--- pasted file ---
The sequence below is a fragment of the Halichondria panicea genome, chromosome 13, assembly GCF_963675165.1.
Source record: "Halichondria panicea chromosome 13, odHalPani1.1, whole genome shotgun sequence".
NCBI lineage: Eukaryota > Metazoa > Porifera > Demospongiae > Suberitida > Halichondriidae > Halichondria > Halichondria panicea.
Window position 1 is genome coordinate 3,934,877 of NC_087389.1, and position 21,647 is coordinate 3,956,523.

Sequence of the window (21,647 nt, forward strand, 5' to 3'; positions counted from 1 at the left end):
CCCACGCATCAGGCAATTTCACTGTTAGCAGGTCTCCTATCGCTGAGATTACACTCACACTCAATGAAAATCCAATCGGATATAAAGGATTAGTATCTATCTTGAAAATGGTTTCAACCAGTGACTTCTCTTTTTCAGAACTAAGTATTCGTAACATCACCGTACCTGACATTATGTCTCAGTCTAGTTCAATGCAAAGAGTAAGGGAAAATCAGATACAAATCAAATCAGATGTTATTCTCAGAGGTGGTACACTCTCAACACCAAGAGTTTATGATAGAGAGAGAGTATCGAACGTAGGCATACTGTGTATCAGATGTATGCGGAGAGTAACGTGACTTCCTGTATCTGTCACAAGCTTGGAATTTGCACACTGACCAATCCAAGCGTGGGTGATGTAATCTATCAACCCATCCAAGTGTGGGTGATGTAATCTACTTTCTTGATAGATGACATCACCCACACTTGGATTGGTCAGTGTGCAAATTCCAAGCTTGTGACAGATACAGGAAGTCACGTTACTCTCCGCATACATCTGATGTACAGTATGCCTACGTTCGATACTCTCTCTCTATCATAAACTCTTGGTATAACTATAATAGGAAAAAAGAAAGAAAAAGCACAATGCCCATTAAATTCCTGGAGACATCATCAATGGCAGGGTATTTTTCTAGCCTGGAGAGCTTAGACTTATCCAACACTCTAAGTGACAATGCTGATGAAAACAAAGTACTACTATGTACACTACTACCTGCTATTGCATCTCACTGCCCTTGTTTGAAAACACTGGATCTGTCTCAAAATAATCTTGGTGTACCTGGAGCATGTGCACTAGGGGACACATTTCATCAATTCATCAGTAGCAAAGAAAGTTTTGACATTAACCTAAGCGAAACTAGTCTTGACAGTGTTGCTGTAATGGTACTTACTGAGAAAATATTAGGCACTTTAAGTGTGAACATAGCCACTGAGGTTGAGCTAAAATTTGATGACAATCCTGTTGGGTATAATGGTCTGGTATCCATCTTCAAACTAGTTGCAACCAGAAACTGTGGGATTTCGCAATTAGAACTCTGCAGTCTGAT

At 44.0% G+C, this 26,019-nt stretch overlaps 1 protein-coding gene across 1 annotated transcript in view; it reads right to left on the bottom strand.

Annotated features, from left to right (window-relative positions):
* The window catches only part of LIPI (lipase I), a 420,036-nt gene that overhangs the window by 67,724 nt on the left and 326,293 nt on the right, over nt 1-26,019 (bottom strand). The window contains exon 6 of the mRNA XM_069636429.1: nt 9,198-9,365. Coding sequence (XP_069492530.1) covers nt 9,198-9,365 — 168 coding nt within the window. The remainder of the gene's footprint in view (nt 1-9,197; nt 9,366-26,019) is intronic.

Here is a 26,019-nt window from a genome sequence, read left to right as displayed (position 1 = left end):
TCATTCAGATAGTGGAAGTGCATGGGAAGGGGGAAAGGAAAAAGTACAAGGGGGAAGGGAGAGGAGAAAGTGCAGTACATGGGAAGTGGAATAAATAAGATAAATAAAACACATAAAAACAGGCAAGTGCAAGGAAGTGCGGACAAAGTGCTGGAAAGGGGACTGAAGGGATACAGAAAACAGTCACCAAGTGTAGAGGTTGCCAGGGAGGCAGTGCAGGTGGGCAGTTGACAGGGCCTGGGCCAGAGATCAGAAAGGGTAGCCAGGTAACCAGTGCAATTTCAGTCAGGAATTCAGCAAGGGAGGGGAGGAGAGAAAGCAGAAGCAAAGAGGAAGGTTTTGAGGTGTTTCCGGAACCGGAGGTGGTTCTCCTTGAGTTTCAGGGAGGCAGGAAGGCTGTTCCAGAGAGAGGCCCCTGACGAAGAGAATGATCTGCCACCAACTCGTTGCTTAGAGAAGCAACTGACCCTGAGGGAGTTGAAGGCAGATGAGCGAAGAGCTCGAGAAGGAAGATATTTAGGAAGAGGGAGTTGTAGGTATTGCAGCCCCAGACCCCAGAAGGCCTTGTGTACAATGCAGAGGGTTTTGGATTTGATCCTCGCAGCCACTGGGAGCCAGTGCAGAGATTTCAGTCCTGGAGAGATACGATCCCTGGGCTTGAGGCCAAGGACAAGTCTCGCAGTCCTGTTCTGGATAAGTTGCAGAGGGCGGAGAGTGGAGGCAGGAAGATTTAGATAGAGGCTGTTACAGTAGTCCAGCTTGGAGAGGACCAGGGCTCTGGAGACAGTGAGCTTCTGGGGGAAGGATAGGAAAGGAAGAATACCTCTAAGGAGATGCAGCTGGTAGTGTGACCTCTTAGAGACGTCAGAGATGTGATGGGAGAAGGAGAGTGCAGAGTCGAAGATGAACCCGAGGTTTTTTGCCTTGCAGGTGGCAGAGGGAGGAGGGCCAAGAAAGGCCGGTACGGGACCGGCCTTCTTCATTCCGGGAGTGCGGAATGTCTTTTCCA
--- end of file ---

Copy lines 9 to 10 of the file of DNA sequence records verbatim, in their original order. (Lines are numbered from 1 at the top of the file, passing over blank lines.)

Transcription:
* The window catches only part of LIPI (lipase I), a 420,036-nt gene that overhangs the window by 67,724 nt on the left and 326,293 nt on the right, over nt 1-26,019 (bottom strand). The window contains exon 6 of the mRNA XM_069636429.1: nt 9,198-9,365. Coding sequence (XP_069492530.1) covers nt 9,198-9,365 — 168 coding nt within the window. The remainder of the gene's footprint in view (nt 1-9,197; nt 9,366-26,019) is intronic.

Here is a 26,019-nt window from a genome sequence, read left to right as displayed (position 1 = left end):